A Few of My Favorite Things

This year has been an interesting one for me.  Let’s just say that 2017 has presented me with lots of opportunities for growth.  Don’t get me wrong, I have a wonderful life, and I am very grateful for every aspect of it, both the chuckles and the challenges.  But I have found myself as this year is beginning to come to a close taking time for a lot of personal inventory.  Asking myself questions like, “What am I supposed to do now?”  And hearing myself say things like, “Well, that didn’t go the way I thought it would.”  Midlife crisis?  I dunno.  Maybe.  I think I thought I was too young for that, and that really that only happened to men, but of course neither of those statements are true.  We all have to reevaluate ourselves from time to time if we have any hope of making any real progress in life.

So, for the last week or so I have kind of put the breaks on a lot of things in my life.  Not permanently, but just long enough for me to slow down and think more clearly.  But just because I said, “Whoa, Nellie” on certain aspects of my life did not mean that the blows quit coming.  A client who will not forgive me.  Difficulty and hurt in a relationship in my family.  Watching someone I care about struggle, and knowing there is nothing I can do.  Making another really big, really embarrassing mistake.  And then there was the trip to Utah.

That I am not on.

When this trip was scheduled, I was anticipating having a very different list of things on my plate, and I knew that I really couldn’t take the time to go out west with my husband for a long weekend and camping and hunting trip with the family.  A few weeks ago it became obvious that things were changing and that I really did have time to go, but I also knew that plane tickets are pricy, and we really do plan those kinds of things pretty far in advance in order to keep our costs as low as possible.  It was just too late.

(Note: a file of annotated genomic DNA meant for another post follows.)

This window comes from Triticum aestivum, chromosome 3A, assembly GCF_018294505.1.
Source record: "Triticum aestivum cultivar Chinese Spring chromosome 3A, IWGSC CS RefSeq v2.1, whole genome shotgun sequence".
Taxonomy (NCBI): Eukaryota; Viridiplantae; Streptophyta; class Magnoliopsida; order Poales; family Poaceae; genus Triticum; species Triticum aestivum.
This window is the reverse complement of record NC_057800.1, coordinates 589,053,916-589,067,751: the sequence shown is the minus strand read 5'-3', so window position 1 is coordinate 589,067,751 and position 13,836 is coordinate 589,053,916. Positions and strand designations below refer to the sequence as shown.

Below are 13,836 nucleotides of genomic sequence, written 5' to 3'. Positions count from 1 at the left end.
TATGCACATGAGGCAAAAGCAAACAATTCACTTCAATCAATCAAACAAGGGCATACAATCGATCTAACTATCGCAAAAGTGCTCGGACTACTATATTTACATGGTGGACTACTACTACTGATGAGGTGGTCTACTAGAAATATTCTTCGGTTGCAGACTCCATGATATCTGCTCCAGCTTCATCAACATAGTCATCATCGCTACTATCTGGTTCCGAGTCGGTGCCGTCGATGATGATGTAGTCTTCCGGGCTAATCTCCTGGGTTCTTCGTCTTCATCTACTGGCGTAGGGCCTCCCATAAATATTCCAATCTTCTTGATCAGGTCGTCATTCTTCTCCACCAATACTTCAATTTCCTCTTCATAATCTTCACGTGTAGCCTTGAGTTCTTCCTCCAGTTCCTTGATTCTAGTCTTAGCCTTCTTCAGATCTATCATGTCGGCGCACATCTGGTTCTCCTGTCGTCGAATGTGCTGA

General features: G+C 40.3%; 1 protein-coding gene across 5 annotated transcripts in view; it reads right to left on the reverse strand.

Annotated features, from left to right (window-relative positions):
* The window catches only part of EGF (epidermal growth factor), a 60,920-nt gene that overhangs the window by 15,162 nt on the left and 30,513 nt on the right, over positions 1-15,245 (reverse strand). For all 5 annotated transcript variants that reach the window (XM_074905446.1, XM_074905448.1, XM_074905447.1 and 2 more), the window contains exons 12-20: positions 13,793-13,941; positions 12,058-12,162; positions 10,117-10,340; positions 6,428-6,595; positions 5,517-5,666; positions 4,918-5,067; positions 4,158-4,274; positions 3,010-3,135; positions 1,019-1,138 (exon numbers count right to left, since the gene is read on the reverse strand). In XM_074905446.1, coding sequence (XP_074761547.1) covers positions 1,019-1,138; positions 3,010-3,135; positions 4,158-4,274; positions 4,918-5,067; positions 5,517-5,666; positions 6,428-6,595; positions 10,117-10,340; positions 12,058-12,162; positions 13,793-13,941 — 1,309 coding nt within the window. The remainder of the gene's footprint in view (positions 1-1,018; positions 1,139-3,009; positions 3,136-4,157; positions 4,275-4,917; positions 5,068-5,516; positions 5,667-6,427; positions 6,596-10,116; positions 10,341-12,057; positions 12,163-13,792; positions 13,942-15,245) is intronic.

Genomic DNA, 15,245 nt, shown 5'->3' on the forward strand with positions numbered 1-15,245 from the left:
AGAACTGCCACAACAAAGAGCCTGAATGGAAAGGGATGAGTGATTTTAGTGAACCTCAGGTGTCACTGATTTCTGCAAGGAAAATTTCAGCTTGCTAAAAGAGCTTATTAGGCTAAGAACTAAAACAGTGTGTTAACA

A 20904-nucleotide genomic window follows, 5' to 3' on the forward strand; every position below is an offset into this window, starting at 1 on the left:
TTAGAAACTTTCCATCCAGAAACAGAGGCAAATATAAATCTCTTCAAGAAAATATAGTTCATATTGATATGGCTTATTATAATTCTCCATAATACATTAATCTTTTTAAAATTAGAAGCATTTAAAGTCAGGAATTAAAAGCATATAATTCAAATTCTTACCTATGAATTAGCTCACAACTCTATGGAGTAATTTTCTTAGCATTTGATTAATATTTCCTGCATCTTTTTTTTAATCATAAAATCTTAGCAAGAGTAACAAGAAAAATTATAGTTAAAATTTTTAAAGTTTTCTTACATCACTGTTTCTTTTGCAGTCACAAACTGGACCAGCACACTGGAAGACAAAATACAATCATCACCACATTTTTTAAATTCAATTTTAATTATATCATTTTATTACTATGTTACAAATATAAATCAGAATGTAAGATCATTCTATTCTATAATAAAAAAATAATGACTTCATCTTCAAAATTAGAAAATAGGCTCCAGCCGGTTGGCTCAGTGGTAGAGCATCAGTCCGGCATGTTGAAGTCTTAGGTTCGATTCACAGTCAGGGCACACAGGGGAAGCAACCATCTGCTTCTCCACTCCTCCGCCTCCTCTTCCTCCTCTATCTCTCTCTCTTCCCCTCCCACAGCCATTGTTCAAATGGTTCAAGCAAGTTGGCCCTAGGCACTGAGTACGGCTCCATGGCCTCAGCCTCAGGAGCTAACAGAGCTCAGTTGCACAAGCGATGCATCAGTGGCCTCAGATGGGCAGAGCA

Dropping Jeff and a friend off at the airport was feeling a lot like salt being rubbed into the wound that has been 2017, but I am pretty much over that crap.  No, I was not happy about missing out on a chance to see kids, grandkids, in-laws, nieces and nephews.  No, I was not happy about missing out on clear, cool mountain air, campfire smells, dutch oven cooking and more stars than I used to think it was possible to see in one night.  But there are lots of things to love right here in my own backyard.  Lots of things things to counteract salt, and bind up a wound.

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Doughnut Dollies is my most favorite donut shop ever.  It is also 46 miles from my house.  Obviously, I can’t make a trip to Marietta, GA every day or even every week just for my beloved donuts, but I can once in awhile.  We live south of Atlanta, and south of the airport, so I began my trek north for the day.  I went straight to Doughnut Dollies from the airport, and I couldn’t have been happier about it.

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Like I said on Instagram, caramel goes pretty dang well with salt, and even better on a donut, so a salted caramel donut it was.  And an orange gingerbread one for the road.  I know the question begs to be asked, “Why is Doughnut Dollies the best?”  I love their hip, crafty and creative takes on my favorite pastry, and the shop itself is an absolute delight, but really the reason I love them so is the texture.  I love bread.  Soft, fluffy white bread.  These donuts are much more bread-like than most donuts, and I love that the donut itself doesn’t seem to be as sweet as others.  The sweet seems to be more in the add-ons, and I just really like the balance.  (This may also explain why I hate Krispy Kreme donuts, especially when they are hot.  It’s like just eating fried sugar.  Bleh.)  Plus, the peeps that work at Dollie’s are really nice, so that’s always a plus.

From Marietta, I decided to keep heading north.  This weekend is the Georgia Apple Festival in Ellijay, and Gold Rush Days in Dahlonega.  The weather is beautiful and finally starting to be a little bit cooler and drier, which around here is nothing but good news and puts a lot of people in a good mood and stirs up a desire to head to our version of the mountains.  A lot of people.  Knowing that this weekend is festival weekend up north, I also knew that it meant the apples are in, and it’s time to make applesauce, but I wanted to get up there before the crowds.  So, I plugged in Sybil and headed up the highway.

From the Atlanta area, I just take I-75 north to I-575, and stay on it until it ends and becomes GA-515.  The first apple places you come to in Ellijay are on the right, Panorama and Penland’s.  I have to be honest, I always stop here, but it’s not really usually to buy apples.  My husband’s favorite hot sauce comes from this place, and they don’t take phone orders and they don’t ship.  So I stock up on it, and a few other gift items for the holidays.  I did buy a peck of Arkansas Black, and of course, some apple cider donuts.  They are my second favorites behind Doughnut Dollies.  Every time I go there I am greeted by busloads of seniors headed to Ellijay for the day, and quite honestly, I think that is their biggest clientele.  I don’t have any opinions about Penland’s, as quite honestly I’ve never been there.  I just get what I come for at Panorama, and then move along.